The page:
Tag Archives: Java

Karinding Attack’s heavy metal bamboo

Karinding Attack is a group from Bandung, West Java, that performs original songs, covers international death metal hits, and engages in collaborations with musicians who specialize in other genres—all to the accompaniment of Sundanese bamboo musical instruments that were virtually extinct only 20 years ago.

After the Sundanese people’s embrace of a hegemonic modernity in the 20th century relegated these instruments to obscurity, their efflorescence represents an alternative modernity in which, instead of adopting disdain for their own past as the primitive Other against which European hegemonic modernity is constructed, Sundanese people construct their own history against which to articulate a coherent Sundanese modernity.

This according to “Heavy metal bamboo: How archaic bamboo instruments became modern in Bandung, Indonesia” by Henry Spiller, an essay included in Studies on a global history of music: A Balzan musicology project (Abingdon: Routledge, 2018, pp. 241–55).

Below, Karinding Attack covers Sepultura’s Refuse/Resist.

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Filed under Asia, Curiosities, Instruments, Popular music

“Bengawan Solo” and pan-East/Southeast Asian identity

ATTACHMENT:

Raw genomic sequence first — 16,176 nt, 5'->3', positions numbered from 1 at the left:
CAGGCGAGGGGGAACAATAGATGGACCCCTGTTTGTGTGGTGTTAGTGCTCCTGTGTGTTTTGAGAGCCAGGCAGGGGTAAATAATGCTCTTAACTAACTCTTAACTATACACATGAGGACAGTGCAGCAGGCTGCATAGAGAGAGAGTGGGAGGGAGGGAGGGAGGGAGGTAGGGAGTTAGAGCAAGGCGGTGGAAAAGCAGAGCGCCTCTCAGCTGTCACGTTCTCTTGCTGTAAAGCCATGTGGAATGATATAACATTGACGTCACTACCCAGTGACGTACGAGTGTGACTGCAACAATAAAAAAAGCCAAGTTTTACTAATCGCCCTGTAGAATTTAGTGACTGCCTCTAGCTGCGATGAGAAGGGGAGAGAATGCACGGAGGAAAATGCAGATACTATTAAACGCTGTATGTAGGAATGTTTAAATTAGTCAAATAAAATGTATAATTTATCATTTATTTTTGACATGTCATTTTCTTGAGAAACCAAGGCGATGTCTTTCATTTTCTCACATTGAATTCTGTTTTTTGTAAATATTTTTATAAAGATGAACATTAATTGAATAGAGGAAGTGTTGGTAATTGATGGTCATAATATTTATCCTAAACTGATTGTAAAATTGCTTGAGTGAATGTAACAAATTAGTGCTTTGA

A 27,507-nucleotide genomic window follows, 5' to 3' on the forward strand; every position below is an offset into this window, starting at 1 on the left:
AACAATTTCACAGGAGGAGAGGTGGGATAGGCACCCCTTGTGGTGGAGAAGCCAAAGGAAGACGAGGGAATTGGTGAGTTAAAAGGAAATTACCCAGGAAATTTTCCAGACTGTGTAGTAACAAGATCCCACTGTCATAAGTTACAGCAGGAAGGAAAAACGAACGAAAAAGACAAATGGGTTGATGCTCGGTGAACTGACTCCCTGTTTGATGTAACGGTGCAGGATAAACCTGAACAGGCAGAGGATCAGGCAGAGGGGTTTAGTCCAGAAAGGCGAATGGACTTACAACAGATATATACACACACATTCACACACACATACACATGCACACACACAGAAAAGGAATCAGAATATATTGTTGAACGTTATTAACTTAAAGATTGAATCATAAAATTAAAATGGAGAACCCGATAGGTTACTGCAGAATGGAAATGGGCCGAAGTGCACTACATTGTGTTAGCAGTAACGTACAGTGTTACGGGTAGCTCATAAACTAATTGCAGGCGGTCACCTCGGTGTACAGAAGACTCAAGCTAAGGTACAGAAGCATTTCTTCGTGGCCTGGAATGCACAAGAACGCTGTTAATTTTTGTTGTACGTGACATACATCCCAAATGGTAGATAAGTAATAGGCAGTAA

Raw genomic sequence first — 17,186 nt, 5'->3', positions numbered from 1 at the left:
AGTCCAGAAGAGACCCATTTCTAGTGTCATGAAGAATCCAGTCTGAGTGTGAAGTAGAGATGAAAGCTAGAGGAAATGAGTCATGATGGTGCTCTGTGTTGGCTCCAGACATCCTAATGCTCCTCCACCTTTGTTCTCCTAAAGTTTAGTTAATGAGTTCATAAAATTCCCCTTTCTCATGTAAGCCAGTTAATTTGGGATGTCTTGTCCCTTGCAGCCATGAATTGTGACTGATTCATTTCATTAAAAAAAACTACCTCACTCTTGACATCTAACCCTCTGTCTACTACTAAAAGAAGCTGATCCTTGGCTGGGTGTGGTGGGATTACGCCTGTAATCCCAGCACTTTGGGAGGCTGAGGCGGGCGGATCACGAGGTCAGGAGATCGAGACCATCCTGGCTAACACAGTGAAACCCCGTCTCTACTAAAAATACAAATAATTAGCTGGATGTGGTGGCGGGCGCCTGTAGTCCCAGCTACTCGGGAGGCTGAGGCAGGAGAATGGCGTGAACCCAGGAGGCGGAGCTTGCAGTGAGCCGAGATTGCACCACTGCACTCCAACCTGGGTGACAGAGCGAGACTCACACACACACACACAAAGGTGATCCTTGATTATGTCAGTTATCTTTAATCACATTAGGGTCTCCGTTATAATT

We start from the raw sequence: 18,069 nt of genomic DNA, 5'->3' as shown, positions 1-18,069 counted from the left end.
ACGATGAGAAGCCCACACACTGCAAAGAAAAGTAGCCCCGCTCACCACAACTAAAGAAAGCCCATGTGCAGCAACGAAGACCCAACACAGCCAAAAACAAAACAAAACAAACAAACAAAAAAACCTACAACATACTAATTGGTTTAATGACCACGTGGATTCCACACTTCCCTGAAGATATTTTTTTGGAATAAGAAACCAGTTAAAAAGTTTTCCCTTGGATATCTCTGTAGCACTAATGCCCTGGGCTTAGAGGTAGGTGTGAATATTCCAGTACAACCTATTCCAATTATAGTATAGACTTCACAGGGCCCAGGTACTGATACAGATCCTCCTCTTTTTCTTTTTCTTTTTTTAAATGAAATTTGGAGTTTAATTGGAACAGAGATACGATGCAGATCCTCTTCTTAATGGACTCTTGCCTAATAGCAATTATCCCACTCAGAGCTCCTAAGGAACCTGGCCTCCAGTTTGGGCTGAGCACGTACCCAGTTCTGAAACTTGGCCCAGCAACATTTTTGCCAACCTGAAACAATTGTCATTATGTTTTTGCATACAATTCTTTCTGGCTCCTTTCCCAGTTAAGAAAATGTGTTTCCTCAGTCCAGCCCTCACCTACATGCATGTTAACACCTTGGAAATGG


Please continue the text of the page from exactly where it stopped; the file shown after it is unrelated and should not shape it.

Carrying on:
Bengawan Solo (Solo River) was written by the kroncong singer Gesang Martohartono (above) in September 1940. A tribute to the beauty and significance of the river for the common people, the song subsequently assumed national importance, symbolizing the struggle for independence during the Japanese occupation of Java (1942–45).

The first widely popular song by an Indonesian composer written in Bahasa Indonesia, the Malay-based national language adopted by independent Indonesia, Bengawan Solo now evokes images of Indonesian revolutionary fighters to whom homage must be given. The song has spread throughout Southeast Asia, and it has even become popular in Japan and China, making it a potent symbol of pan-East/Southeast Asian identity.

This according to “The pan-East/Southeast Asian and national Indonesian song Bengawan Solo and its Javanese composer” by Margaret J. Kartomi (Yearbook for traditional music XXX [1998] pp. 85–101).

Below, a recording featuring the voices of the composer and Asti Dewi Christianna.

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Filed under Asia, Popular music, Reception